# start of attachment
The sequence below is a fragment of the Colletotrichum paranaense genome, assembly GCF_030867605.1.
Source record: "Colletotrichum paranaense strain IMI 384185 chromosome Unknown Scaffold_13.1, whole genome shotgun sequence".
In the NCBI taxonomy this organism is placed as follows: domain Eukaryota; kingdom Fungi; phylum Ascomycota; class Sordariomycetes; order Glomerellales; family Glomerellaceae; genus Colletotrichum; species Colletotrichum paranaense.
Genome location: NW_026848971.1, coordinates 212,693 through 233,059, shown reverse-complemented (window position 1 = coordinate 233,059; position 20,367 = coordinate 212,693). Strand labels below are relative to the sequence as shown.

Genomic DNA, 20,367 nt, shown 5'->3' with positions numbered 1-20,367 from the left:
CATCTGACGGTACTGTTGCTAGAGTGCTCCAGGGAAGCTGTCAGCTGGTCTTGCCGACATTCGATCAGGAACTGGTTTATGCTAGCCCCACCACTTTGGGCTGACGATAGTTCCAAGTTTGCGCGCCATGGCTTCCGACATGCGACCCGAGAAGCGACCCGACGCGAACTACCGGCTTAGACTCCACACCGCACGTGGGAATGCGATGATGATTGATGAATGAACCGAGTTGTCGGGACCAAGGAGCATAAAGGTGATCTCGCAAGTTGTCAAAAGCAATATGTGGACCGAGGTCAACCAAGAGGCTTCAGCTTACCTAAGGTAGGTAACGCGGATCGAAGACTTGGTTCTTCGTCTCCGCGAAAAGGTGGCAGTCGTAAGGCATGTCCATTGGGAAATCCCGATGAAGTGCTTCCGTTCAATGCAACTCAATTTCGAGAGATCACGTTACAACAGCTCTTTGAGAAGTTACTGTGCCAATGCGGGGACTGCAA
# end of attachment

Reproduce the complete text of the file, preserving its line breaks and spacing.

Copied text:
The sequence below is a fragment of the Colletotrichum paranaense genome, assembly GCF_030867605.1.
Source record: "Colletotrichum paranaense strain IMI 384185 chromosome Unknown Scaffold_13.1, whole genome shotgun sequence".
In the NCBI taxonomy this organism is placed as follows: domain Eukaryota; kingdom Fungi; phylum Ascomycota; class Sordariomycetes; order Glomerellales; family Glomerellaceae; genus Colletotrichum; species Colletotrichum paranaense.
Genome location: NW_026848971.1, coordinates 212,693 through 233,059, shown reverse-complemented (window position 1 = coordinate 233,059; position 20,367 = coordinate 212,693). Strand labels below are relative to the sequence as shown.

Genomic DNA, 20,367 nt, shown 5'->3' with positions numbered 1-20,367 from the left:
CATCTGACGGTACTGTTGCTAGAGTGCTCCAGGGAAGCTGTCAGCTGGTCTTGCCGACATTCGATCAGGAACTGGTTTATGCTAGCCCCACCACTTTGGGCTGACGATAGTTCCAAGTTTGCGCGCCATGGCTTCCGACATGCGACCCGAGAAGCGACCCGACGCGAACTACCGGCTTAGACTCCACACCGCACGTGGGAATGCGATGATGATTGATGAATGAACCGAGTTGTCGGGACCAAGGAGCATAAAGGTGATCTCGCAAGTTGTCAAAAGCAATATGTGGACCGAGGTCAACCAAGAGGCTTCAGCTTACCTAAGGTAGGTAACGCGGATCGAAGACTTGGTTCTTCGTCTCCGCGAAAAGGTGGCAGTCGTAAGGCATGTCCATTGGGAAATCCCGATGAAGTGCTTCCGTTCAATGCAACTCAATTTCGAGAGATCACGTTACAACAGCTCTTTGAGAAGTTACTGTGCCAATGCGGGGACTGCAA